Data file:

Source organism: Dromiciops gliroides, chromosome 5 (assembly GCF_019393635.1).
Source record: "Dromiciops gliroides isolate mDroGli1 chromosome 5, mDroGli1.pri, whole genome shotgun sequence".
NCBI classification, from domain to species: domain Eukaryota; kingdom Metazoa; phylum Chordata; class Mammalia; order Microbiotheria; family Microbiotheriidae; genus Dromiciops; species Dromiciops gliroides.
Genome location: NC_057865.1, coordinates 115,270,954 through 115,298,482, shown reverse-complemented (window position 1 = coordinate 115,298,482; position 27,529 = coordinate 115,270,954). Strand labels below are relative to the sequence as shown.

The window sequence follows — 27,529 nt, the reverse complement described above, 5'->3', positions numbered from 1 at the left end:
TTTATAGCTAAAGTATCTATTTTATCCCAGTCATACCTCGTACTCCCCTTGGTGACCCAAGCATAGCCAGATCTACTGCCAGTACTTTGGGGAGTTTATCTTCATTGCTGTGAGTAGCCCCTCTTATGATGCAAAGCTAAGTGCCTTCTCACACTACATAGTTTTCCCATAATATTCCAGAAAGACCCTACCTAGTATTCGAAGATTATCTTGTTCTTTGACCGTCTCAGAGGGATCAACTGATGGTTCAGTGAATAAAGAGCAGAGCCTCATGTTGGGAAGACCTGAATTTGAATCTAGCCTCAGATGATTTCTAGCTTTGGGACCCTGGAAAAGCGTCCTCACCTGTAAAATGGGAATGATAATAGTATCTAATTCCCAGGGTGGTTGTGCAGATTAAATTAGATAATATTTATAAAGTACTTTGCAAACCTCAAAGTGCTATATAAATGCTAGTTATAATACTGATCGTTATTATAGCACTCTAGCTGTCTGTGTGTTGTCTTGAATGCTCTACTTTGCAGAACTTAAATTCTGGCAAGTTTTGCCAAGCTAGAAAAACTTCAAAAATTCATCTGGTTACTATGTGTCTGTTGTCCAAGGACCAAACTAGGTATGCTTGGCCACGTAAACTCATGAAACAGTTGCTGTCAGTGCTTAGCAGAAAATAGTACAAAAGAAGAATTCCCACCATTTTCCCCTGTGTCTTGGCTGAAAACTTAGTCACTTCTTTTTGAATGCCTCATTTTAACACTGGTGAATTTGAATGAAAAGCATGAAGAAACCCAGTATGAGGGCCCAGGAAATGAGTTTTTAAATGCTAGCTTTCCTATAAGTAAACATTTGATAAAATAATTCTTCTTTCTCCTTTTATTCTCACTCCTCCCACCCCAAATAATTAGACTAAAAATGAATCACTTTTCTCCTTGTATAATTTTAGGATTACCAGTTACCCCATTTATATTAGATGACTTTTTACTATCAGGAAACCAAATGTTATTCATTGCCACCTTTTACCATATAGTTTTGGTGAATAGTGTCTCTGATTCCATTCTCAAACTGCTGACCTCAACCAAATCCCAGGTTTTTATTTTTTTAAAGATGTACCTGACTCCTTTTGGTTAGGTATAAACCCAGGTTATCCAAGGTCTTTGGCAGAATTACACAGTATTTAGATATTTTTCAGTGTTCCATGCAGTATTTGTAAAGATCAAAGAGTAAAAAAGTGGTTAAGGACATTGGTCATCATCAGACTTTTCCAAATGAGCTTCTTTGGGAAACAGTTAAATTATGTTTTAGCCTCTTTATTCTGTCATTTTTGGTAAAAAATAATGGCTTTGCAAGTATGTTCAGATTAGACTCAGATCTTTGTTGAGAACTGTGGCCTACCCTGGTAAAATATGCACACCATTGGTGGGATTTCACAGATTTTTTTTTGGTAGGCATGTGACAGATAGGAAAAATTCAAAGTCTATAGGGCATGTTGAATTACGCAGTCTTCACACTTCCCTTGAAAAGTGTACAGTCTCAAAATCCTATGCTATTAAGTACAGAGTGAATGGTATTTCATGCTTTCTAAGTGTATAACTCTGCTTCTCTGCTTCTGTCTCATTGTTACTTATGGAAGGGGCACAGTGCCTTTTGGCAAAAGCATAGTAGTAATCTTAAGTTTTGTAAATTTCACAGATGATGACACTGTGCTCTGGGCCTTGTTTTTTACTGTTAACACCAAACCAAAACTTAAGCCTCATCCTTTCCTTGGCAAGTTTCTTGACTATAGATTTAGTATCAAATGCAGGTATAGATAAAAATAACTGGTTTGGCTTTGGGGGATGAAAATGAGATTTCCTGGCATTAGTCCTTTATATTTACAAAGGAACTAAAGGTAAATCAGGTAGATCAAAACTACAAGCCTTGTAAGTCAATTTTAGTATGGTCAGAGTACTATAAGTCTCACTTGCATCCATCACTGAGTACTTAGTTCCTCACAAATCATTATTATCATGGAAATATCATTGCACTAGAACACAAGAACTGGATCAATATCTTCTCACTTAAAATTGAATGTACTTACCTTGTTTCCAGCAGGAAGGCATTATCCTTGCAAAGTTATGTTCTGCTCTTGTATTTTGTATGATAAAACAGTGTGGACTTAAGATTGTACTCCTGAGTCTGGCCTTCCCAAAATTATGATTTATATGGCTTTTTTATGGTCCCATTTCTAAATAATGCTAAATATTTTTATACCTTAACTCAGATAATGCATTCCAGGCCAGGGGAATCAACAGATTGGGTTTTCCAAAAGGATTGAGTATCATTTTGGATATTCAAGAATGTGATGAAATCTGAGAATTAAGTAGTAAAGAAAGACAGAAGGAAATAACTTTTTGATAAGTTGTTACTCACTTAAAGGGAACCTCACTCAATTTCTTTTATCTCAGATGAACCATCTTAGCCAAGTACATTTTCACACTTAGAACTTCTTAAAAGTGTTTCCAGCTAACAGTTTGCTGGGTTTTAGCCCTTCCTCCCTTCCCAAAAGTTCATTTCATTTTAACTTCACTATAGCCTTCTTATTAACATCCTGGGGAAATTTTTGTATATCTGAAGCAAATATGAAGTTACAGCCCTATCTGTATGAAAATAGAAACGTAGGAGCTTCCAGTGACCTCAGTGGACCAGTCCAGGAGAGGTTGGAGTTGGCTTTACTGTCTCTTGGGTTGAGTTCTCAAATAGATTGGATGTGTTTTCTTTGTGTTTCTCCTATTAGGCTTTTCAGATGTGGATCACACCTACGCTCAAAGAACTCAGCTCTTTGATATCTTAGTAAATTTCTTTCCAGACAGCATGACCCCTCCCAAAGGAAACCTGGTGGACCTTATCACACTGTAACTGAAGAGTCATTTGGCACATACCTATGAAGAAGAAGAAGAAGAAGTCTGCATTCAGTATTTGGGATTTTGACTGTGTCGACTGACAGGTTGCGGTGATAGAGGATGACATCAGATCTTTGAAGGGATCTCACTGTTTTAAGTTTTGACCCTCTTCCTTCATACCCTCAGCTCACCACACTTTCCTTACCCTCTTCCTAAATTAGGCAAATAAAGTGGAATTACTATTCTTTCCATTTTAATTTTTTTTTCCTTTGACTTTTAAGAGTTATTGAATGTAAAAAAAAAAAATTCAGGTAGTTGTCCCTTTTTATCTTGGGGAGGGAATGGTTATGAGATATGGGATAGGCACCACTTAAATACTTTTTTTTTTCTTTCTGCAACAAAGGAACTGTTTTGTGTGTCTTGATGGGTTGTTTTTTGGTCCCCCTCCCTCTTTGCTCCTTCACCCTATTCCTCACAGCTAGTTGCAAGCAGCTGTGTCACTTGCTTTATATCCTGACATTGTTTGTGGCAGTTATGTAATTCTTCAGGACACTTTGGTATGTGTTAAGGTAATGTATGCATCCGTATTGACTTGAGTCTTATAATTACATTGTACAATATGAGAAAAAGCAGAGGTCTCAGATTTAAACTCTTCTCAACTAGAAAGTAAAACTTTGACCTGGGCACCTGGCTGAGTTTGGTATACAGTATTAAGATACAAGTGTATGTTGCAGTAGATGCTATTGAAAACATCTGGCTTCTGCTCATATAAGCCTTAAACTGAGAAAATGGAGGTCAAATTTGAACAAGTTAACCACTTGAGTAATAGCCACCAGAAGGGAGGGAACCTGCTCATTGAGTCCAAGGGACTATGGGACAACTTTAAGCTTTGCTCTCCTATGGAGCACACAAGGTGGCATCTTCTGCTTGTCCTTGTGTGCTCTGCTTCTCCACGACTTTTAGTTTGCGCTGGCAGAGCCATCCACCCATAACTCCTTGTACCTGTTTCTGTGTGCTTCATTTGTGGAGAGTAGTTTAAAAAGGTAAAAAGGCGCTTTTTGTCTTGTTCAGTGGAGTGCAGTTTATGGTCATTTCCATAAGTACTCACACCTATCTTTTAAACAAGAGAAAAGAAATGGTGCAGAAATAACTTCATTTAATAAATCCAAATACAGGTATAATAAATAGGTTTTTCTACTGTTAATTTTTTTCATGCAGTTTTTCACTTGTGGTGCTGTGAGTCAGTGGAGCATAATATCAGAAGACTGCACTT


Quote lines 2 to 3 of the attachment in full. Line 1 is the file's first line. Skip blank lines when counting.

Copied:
Source record: "Dromiciops gliroides isolate mDroGli1 chromosome 5, mDroGli1.pri, whole genome shotgun sequence".
NCBI classification, from domain to species: domain Eukaryota; kingdom Metazoa; phylum Chordata; class Mammalia; order Microbiotheria; family Microbiotheriidae; genus Dromiciops; species Dromiciops gliroides.